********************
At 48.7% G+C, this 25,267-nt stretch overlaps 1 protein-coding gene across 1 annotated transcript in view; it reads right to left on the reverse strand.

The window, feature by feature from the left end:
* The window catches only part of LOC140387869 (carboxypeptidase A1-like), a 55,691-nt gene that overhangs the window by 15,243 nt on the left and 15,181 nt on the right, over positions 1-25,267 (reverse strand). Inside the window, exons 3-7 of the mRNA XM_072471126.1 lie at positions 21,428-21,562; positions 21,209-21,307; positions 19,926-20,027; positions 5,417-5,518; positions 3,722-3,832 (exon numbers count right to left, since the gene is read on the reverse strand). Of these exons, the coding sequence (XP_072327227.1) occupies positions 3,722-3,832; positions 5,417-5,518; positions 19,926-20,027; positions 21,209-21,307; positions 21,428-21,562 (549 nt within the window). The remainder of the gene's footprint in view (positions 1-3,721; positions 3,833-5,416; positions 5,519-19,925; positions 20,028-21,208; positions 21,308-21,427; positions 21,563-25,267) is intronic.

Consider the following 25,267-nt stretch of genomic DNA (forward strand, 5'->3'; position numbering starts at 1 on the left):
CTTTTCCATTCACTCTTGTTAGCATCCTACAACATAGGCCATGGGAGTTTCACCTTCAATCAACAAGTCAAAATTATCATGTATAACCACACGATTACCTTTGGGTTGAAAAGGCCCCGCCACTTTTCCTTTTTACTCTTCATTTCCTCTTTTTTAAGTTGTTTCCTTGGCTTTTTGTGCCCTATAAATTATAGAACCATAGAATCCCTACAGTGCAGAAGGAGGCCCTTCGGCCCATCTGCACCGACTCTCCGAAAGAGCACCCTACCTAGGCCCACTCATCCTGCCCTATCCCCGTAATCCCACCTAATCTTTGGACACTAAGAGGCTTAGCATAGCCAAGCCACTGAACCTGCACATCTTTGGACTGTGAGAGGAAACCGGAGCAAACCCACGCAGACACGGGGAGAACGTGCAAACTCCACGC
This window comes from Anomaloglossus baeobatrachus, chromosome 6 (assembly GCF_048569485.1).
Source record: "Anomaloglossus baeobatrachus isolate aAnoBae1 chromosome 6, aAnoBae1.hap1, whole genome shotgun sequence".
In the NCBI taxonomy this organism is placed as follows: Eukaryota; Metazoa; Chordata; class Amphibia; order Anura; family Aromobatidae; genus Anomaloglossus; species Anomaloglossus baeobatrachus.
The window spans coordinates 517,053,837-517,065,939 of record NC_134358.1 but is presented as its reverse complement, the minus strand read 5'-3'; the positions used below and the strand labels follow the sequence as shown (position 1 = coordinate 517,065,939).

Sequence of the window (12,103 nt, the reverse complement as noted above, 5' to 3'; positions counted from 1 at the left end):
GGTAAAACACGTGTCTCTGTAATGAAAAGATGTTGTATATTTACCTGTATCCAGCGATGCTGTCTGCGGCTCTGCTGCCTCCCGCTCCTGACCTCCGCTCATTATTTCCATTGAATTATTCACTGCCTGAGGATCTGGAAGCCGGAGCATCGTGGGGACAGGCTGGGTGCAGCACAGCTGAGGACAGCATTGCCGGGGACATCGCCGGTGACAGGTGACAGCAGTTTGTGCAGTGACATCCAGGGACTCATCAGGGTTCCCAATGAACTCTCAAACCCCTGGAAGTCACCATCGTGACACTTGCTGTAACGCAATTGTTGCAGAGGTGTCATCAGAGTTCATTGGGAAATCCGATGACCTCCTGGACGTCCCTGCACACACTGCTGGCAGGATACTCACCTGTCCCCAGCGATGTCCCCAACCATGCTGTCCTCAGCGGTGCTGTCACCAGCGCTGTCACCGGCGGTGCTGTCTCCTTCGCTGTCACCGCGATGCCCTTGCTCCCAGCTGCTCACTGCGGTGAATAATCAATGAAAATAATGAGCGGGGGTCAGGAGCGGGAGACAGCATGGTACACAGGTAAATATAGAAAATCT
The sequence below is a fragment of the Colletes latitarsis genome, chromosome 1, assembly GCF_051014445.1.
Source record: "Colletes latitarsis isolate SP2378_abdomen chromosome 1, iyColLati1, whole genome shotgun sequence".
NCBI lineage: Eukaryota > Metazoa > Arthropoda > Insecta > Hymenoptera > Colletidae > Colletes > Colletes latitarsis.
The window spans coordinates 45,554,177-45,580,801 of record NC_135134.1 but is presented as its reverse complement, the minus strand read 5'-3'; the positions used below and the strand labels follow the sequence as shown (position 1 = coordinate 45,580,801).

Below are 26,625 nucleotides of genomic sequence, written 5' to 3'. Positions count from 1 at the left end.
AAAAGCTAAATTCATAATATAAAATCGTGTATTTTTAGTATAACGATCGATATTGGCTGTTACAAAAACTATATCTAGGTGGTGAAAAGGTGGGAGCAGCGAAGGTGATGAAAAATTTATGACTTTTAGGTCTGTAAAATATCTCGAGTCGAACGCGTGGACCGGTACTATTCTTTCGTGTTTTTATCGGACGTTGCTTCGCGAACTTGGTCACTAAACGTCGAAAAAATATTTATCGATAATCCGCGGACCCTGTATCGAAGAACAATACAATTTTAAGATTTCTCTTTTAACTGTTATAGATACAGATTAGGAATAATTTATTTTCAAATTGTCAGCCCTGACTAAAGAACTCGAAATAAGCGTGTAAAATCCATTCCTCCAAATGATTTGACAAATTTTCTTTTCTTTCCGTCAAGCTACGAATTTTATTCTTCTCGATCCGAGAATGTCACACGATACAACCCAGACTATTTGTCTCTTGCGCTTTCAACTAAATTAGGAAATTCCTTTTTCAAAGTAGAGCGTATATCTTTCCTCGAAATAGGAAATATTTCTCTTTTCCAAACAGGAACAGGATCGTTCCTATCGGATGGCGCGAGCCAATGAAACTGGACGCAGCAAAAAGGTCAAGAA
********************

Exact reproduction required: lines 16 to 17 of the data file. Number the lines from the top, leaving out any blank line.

Below are 26,625 nucleotides of genomic sequence, written 5' to 3'. Positions count from 1 at the left end.
AAAAGCTAAATTCATAATATAAAATCGTGTATTTTTAGTATAACGATCGATATTGGCTGTTACAAAAACTATATCTAGGTGGTGAAAAGGTGGGAGCAGCGAAGGTGATGAAAAATTTATGACTTTTAGGTCTGTAAAATATCTCGAGTCGAACGCGTGGACCGGTACTATTCTTTCGTGTTTTTATCGGACGTTGCTTCGCGAACTTGGTCACTAAACGTCGAAAAAATATTTATCGATAATCCGCGGACCCTGTATCGAAGAACAATACAATTTTAAGATTTCTCTTTTAACTGTTATAGATACAGATTAGGAATAATTTATTTTCAAATTGTCAGCCCTGACTAAAGAACTCGAAATAAGCGTGTAAAATCCATTCCTCCAAATGATTTGACAAATTTTCTTTTCTTTCCGTCAAGCTACGAATTTTATTCTTCTCGATCCGAGAATGTCACACGATACAACCCAGACTATTTGTCTCTTGCGCTTTCAACTAAATTAGGAAATTCCTTTTTCAAAGTAGAGCGTATATCTTTCCTCGAAATAGGAAATATTTCTCTTTTCCAAACAGGAACAGGATCGTTCCTATCGGATGGCGCGAGCCAATGAAACTGGACGCAGCAAAAAGGTCAAGAA